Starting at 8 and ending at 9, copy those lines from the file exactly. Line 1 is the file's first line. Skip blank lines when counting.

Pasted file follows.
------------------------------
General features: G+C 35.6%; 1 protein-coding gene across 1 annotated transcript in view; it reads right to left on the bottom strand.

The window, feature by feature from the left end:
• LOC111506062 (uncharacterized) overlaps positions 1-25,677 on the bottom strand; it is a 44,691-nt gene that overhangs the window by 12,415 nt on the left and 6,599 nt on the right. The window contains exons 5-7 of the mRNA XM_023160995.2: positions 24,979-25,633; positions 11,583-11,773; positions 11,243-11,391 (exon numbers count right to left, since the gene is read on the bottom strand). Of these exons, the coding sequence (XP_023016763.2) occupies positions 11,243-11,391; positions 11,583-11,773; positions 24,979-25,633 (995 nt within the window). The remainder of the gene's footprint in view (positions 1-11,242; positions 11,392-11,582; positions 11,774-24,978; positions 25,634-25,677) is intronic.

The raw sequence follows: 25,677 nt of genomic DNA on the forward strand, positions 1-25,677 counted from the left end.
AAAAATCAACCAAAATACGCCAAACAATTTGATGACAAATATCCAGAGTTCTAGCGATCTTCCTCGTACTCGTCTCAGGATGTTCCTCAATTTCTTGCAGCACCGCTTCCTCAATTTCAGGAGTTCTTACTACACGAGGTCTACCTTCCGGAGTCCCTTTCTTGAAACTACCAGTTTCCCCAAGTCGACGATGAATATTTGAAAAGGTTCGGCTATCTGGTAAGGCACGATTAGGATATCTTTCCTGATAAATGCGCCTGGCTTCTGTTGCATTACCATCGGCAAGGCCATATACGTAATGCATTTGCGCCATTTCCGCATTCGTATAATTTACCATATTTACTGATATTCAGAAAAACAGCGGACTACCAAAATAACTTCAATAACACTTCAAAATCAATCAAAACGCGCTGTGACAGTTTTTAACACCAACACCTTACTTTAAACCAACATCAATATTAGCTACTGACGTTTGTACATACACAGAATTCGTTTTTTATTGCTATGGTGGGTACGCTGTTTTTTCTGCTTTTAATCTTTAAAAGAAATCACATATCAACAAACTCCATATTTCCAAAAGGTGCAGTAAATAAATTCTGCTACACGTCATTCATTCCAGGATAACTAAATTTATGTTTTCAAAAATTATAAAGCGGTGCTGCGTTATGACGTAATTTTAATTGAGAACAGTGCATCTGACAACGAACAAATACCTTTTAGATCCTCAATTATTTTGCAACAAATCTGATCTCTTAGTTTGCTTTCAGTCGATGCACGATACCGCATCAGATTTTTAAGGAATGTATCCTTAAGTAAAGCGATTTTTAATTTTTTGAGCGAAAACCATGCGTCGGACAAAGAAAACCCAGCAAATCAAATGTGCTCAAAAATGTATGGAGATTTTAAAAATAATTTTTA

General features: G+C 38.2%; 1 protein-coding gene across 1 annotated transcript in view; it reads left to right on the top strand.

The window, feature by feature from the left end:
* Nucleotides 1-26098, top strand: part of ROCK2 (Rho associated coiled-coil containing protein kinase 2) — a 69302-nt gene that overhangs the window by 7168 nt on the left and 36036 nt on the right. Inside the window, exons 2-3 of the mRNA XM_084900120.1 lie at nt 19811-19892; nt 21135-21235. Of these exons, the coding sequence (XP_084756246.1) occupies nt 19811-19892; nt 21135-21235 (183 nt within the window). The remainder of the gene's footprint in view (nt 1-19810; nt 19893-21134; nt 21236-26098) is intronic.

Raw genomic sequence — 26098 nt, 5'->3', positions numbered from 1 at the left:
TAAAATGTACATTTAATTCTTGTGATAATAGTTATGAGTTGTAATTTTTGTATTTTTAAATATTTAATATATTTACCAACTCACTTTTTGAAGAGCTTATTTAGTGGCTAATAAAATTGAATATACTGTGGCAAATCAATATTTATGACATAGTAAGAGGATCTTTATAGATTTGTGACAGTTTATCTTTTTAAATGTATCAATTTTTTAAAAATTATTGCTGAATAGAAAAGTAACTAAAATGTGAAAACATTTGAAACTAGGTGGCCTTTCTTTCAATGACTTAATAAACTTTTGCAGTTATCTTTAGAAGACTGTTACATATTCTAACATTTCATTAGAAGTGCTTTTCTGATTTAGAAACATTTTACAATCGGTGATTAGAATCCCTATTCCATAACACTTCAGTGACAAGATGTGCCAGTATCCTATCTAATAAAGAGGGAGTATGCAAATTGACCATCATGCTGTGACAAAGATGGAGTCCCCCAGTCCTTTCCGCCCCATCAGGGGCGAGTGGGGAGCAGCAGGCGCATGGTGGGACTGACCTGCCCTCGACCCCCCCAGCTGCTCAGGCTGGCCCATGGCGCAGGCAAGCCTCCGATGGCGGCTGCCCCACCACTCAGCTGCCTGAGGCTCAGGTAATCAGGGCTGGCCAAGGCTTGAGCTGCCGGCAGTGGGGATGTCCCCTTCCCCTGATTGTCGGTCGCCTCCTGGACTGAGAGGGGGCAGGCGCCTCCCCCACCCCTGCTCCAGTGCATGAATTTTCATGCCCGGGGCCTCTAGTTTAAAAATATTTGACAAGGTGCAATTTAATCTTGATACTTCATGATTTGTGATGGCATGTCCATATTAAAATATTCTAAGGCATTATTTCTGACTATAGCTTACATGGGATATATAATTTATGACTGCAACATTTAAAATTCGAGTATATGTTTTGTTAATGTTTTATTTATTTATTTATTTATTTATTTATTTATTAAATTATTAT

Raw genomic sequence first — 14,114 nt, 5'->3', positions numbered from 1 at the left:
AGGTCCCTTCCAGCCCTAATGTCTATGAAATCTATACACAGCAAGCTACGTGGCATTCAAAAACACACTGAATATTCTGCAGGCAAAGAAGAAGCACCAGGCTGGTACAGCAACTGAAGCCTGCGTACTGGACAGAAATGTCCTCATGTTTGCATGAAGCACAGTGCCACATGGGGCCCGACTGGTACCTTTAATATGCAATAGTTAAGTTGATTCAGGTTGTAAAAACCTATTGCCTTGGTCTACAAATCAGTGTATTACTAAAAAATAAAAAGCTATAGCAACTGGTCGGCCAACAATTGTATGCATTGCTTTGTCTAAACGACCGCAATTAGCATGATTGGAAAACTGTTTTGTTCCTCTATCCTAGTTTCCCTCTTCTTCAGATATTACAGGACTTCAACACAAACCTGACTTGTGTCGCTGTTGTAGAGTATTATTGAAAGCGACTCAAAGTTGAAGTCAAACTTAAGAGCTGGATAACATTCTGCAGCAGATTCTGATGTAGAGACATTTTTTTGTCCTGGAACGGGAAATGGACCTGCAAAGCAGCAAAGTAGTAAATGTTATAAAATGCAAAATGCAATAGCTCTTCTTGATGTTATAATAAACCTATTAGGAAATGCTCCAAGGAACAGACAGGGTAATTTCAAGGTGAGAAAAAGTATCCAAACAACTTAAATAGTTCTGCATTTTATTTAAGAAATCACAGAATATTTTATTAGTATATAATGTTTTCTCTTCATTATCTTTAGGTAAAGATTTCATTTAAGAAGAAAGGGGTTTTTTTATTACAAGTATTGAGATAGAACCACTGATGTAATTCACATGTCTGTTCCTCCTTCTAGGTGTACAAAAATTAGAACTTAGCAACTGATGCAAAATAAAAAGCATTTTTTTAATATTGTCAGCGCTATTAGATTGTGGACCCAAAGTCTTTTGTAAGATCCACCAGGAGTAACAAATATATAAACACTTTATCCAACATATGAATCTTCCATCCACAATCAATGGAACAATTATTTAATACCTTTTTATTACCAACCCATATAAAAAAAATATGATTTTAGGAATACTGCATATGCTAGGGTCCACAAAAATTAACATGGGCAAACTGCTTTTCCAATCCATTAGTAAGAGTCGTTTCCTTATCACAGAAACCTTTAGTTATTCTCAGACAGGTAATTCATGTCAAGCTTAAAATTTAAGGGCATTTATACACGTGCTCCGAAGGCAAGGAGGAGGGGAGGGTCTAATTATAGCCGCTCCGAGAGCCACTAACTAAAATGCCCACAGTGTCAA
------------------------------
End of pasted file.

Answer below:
* Nucleotides 1-26098, top strand: part of ROCK2 (Rho associated coiled-coil containing protein kinase 2) — a 69302-nt gene that overhangs the window by 7168 nt on the left and 36036 nt on the right. Inside the window, exons 2-3 of the mRNA XM_084900120.1 lie at nt 19811-19892; nt 21135-21235. Of these exons, the coding sequence (XP_084756246.1) occupies nt 19811-19892; nt 21135-21235 (183 nt within the window). The remainder of the gene's footprint in view (nt 1-19810; nt 19893-21134; nt 21236-26098) is intronic.

Raw genomic sequence — 26098 nt, 5'->3', positions numbered from 1 at the left: